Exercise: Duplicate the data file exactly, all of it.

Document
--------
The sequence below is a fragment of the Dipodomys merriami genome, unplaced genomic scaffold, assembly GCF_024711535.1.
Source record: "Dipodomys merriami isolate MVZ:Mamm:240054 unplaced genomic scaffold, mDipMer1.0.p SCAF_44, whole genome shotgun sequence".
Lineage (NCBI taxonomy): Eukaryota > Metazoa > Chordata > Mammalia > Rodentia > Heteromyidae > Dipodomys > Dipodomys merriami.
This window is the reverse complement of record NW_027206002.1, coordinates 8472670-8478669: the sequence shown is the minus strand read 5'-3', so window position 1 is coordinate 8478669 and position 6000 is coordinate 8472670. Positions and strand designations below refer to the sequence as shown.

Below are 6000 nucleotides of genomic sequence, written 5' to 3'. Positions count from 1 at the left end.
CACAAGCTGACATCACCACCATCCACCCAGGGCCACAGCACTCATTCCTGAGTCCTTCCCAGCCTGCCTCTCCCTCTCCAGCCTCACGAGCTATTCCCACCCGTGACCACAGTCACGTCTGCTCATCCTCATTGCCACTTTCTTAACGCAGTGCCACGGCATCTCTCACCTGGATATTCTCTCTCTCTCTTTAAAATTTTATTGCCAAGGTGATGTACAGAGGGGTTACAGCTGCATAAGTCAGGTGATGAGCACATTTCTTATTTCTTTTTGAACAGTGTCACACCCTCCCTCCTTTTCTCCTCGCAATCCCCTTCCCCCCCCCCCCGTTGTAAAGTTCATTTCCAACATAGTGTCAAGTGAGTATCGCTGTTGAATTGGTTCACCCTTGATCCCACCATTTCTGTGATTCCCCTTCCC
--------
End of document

The sequence below is a fragment of the Dipodomys merriami genome, unplaced genomic scaffold, assembly GCF_024711535.1.
Source record: "Dipodomys merriami isolate MVZ:Mamm:240054 unplaced genomic scaffold, mDipMer1.0.p SCAF_44, whole genome shotgun sequence".
Lineage (NCBI taxonomy): Eukaryota > Metazoa > Chordata > Mammalia > Rodentia > Heteromyidae > Dipodomys > Dipodomys merriami.
This window is the reverse complement of record NW_027206002.1, coordinates 8472670-8478669: the sequence shown is the minus strand read 5'-3', so window position 1 is coordinate 8478669 and position 6000 is coordinate 8472670. Positions and strand designations below refer to the sequence as shown.

Below are 6000 nucleotides of genomic sequence, written 5' to 3'. Positions count from 1 at the left end.
CACAAGCTGACATCACCACCATCCACCCAGGGCCACAGCACTCATTCCTGAGTCCTTCCCAGCCTGCCTCTCCCTCTCCAGCCTCACGAGCTATTCCCACCCGTGACCACAGTCACGTCTGCTCATCCTCATTGCCACTTTCTTAACGCAGTGCCACGGCATCTCTCACCTGGATATTCTCTCTCTCTCTTTAAAATTTTATTGCCAAGGTGATGTACAGAGGGGTTACAGCTGCATAAGTCAGGTGATGAGCACATTTCTTATTTCTTTTTGAACAGTGTCACACCCTCCCTCCTTTTCTCCTCGCAATCCCCTTCCCCCCCCCCCCGTTGTAAAGTTCATTTCCAACATAGTGTCAAGTGAGTATCGCTGTTGAATTGGTTCACCCTTGATCCCACCATTTCTGTGATTCCCCTTCCC